Contactless payment systems have been around longer than people think. They were actually started over 20 years ago by ExxonMobil’s Speedpass. It took about a decade before banks jumped in the bandwagon, and VISA was one of the first financial services companies that did so. In September 2007, VISA established the PayWave, a way for their users to wave their cards in front of payment terminals without having to swipe or insert their cards into readers. The tech uses RFID technology. The highest take up for the program is in Australia, where over 50% of total transactions are made through PayWave. The PayWave is now known as VISA Contactless.
Security has always been a priority for the company. After having undergone quite a few litigations in the past regarding consumer information issues, VISA finally launched a program in 2013 to address security measures and improve confidentiality. VISA launched the Checkout, a service that will allow users to enter any of their personal and card information. They can then utilize a username and password to make purchases online. This online payment system eliminates the need of having to input card information on retailers’ websites, also eliminating the need to share personal information. VISA became the first company in Britain to adopt such an online payment program back in 2013, as Checkout went live in the UK, France, Spain, and Poland. The service also works across VISA’s products line—credit cards, debit cards, and prepaid cards.
Besides the VISA name, its logo has also become one of the most recognizable brand names throughout history. As most of us know, most parts of logos signify something significant in either the philosophy of a company or its history. The latter is true for VISA, as the logo shows more about the history of the company more than anything. The blue parts of the logo are supposed to signify the bright blue skies of California, while the gold parts represent the gold-colored hills of the state. California plays an important role in the history of the company. It is where Bank of America was founded, the bank that started the entire VISA movement. That was the original logo design. However, VISA changed the designs in 2005 to something simpler. They took away the iconic blue and gold stripes and replaced them with a simple white background. The VISA name covers most of the logo, written in blue, and an orange flick on top of the V can be visibly seen. In 2014, the logo changed again with the removal of the V and the background changed into a blue gradient. Changed yet again in 2015, the logo for the VISA Debit and VISA Electron were changed in favor of restoring the original blue and orange stripes. However, the main logo for the company remains the same.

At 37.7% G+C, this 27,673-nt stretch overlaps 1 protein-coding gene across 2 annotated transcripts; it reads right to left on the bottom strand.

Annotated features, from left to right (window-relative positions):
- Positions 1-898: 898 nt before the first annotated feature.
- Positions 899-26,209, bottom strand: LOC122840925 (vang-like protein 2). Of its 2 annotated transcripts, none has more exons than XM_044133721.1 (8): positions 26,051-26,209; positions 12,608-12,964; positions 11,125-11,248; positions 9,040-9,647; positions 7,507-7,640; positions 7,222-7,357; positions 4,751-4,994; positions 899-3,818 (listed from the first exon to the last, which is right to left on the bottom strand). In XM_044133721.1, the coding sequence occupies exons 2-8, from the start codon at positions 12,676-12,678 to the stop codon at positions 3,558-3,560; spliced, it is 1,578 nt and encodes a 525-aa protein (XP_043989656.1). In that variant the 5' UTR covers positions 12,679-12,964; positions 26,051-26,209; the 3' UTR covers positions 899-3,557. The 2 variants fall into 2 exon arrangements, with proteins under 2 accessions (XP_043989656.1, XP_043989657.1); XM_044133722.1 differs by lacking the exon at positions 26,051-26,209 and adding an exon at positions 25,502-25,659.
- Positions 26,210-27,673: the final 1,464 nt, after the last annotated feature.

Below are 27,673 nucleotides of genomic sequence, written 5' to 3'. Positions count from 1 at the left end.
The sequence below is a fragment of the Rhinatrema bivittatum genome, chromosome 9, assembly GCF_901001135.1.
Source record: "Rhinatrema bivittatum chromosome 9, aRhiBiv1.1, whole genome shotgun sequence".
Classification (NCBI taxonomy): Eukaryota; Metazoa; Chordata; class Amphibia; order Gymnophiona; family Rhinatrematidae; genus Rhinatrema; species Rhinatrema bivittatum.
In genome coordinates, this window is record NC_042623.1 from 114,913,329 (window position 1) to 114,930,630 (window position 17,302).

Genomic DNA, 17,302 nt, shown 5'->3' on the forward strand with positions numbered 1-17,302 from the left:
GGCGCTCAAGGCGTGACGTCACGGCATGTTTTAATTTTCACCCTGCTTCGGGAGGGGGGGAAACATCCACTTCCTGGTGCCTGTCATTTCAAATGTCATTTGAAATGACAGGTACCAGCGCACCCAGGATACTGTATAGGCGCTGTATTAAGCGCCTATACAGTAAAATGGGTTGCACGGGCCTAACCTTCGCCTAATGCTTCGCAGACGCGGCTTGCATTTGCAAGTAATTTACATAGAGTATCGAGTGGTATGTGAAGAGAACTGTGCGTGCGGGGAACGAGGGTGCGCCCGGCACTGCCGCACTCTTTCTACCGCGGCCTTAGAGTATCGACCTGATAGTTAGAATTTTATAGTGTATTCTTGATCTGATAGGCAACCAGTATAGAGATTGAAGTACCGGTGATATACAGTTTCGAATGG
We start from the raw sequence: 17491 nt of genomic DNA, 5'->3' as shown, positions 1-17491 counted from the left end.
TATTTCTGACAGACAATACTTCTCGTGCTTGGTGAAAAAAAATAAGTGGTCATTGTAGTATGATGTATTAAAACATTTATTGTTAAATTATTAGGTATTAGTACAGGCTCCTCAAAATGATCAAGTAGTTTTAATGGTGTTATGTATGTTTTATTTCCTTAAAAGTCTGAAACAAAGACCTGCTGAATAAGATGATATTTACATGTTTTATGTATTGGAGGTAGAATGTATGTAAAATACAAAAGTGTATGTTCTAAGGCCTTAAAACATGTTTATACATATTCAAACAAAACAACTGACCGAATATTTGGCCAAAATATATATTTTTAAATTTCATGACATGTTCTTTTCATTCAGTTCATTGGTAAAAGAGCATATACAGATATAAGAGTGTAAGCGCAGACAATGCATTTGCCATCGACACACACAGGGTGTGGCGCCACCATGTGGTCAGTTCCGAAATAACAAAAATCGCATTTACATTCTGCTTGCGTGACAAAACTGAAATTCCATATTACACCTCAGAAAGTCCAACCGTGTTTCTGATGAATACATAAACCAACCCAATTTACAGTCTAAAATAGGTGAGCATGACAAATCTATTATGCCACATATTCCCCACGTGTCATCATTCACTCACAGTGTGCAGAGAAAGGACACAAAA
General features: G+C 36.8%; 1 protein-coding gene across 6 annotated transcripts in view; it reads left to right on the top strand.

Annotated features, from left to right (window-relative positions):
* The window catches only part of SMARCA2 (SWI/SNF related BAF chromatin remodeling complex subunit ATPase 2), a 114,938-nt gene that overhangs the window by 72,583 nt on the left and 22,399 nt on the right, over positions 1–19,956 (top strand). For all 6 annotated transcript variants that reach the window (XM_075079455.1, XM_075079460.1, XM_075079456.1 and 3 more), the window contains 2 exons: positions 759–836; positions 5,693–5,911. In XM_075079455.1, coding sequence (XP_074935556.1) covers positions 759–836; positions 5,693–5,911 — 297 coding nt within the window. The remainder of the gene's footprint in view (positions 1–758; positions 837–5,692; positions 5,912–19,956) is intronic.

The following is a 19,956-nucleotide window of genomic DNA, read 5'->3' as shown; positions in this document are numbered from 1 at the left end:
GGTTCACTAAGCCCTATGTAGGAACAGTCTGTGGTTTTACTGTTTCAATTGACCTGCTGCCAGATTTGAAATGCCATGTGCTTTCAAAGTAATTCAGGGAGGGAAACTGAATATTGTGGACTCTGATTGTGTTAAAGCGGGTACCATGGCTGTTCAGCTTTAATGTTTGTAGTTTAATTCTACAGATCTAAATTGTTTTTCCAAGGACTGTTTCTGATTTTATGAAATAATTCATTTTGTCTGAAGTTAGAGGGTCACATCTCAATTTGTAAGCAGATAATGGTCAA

VISA implemented a security measure back in the 80s in the form of a dove. In 1984, most of the VISAs issued around the world from that year on featured a holographic dove in front of the card. The dove can be found below the last four digits of the VISA card number. As a security feature, the holographic dove was supposed to appear three-dimensional. If the card was fraudulent and didn’t have the true hologram feature, the dove will not appear three-dimensional. To make room for this security measure, the VISA logo was significantly reduced to the bottom right corner. The dove feature on older VISA cards can be revealed through the use of a UV light. By 2005, the dove was moved to the back of the card and was eventually replaced by just a magnetic stripe.
For as long as anyone can remember, VISA has been associated with the Olympics. The fact is VISA has been a sponsor for the Olympics globally since 1986. VISA has also been a sponsor of the International Paralympic Committee since 2002. Since then, VISA has been committed to the Olympic movement and the many athletes that have crossed the Olympic stage over the years. The company has been instrumental to the success of the games, wherever they have been held in the last 4 decades. Being a sponsor, VISA is the only card accepted in any Olympic and Paralympic venues or programs. The contracts between the organizations are set to expire in 2020, and whether that partnership will continue on is up in the air. It’s a big contract for VISA and one that they’re likely working hard to keep.
VISA and Sports